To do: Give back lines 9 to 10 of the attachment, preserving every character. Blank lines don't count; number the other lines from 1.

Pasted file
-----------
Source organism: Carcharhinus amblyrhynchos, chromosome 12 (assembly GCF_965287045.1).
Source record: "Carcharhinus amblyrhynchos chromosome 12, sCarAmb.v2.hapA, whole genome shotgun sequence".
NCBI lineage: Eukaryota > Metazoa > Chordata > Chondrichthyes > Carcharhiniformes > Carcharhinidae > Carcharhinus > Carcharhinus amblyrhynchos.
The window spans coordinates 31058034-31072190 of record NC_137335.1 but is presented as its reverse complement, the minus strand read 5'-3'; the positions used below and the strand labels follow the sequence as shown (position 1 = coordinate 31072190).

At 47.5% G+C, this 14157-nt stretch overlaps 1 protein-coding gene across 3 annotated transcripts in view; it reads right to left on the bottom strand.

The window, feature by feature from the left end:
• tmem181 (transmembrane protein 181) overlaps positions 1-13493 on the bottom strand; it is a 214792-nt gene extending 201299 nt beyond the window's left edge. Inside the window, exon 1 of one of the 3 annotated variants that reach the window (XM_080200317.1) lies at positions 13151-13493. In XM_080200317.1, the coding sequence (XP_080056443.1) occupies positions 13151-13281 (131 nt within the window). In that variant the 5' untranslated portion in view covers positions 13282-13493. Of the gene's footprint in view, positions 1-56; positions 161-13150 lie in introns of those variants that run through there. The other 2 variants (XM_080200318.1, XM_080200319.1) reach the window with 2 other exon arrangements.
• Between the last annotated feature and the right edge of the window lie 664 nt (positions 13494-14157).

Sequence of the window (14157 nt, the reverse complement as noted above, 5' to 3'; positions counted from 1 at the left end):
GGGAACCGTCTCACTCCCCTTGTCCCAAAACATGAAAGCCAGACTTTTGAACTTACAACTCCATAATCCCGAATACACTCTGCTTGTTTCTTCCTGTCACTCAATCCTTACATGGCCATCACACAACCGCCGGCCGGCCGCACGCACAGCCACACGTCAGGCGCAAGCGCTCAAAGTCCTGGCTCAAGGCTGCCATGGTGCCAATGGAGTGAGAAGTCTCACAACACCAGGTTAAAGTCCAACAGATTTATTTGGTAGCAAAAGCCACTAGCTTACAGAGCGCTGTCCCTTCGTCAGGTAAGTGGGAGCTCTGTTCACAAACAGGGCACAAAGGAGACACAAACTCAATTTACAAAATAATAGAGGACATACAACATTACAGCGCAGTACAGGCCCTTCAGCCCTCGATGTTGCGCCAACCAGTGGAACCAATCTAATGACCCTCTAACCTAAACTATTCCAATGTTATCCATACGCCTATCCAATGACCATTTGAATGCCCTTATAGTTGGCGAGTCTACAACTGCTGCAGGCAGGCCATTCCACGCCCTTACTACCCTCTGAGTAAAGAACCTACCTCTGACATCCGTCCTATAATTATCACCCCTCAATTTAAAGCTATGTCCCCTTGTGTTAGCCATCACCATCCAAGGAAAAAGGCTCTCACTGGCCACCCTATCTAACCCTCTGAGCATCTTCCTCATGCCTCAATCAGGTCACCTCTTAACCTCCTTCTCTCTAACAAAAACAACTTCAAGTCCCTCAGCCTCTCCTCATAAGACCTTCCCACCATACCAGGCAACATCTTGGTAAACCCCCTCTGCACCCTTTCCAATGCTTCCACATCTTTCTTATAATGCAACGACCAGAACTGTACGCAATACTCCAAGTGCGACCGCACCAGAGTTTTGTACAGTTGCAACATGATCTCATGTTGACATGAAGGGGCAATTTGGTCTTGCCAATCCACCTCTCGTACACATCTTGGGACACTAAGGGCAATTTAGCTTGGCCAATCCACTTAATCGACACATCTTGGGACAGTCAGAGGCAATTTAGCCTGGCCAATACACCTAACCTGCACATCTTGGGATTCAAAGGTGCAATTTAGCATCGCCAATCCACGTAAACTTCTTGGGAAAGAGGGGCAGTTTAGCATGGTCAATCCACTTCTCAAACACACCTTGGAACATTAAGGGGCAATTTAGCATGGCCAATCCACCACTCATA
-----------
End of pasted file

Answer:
Sequence of the window (14157 nt, the reverse complement as noted above, 5' to 3'; positions counted from 1 at the left end):
GGGAACCGTCTCACTCCCCTTGTCCCAAAACATGAAAGCCAGACTTTTGAACTTACAACTCCATAATCCCGAATACACTCTGCTTGTTTCTTCCTGTCACTCAATCCTTACATGGCCATCACACAACCGCCGGCCGGCCGCACGCACAGCCACACGTCAGGCGCAAGCGCTCAAAGTCCTGGCTCAAGGCTGCCATGGTGCCAATGGAGTGAGAAGTCTCACAACACCAGGTTAAAGTCCAACAGATTTATTTGGTAGCAAAAGCCACTAGCTTACAGAGCGCTGTCCCTTCGTCAGGTAAGTGGGAGCTCTGTTCACAAACAGGGCACAAAGGAGACACAAACTCAATTTACAAAATAATAGAGGACATACAACATTACAGCGCAGTACAGGCCCTTCAGCCCTCGATGTTGCGCCAACCAGTGGAACCAATCTAATGACCCTCTAACCTAAACTATTCCAATGTTATCCATACGCCTATCCAATGACCATTTGAATGCCCTTATAGTTGGCGAGTCTACAACTGCTGCAGGCAGGCCATTCCACGCCCTTACTACCCTCTGAGTAAAGAACCTACCTCTGACATCCGTCCTATAATTATCACCCCTCAATTTAAAGCTATGTCCCCTTGTGTTAGCCATCACCATCCAAGGAAAAAGGCTCTCACTGGCCACCCTATCTAACCCTCTGAGCATCTTCCTCATGCCTCAATCAGGTCACCTCTTAACCTCCTTCTCTCTAACAAAAACAACTTCAAGTCCCTCAGCCTCTCCTCATAAGACCTTCCCACCATACCAGGCAACATCTTGGTAAACCCCCTCTGCACCCTTTCCAATGCTTCCACATCTTTCTTATAATGCAACGACCAGAACTGTACGCAATACTCCAAGTGCGACCGCACCAGAGTTTTGTACAGTTGCAACATGATCTCATGTTGACATGAAGGGGCAATTTGGTCTTGCCAATCCACCTCTCGTACACATCTTGGGACACTAAGGGCAATTTAGCTTGGCCAATCCACTTAATCGACACATCTTGGGACAGTCAGAGGCAATTTAGCCTGGCCAATACACCTAACCTGCACATCTTGGGATTCAAAGGTGCAATTTAGCATCGCCAATCCACGTAAACTTCTTGGGAAAGAGGGGCAGTTTAGCATGGTCAATCCACTTCTCAAACACACCTTGGAACATTAAGGGGCAATTTAGCATGGCCAATCCACCACTCATA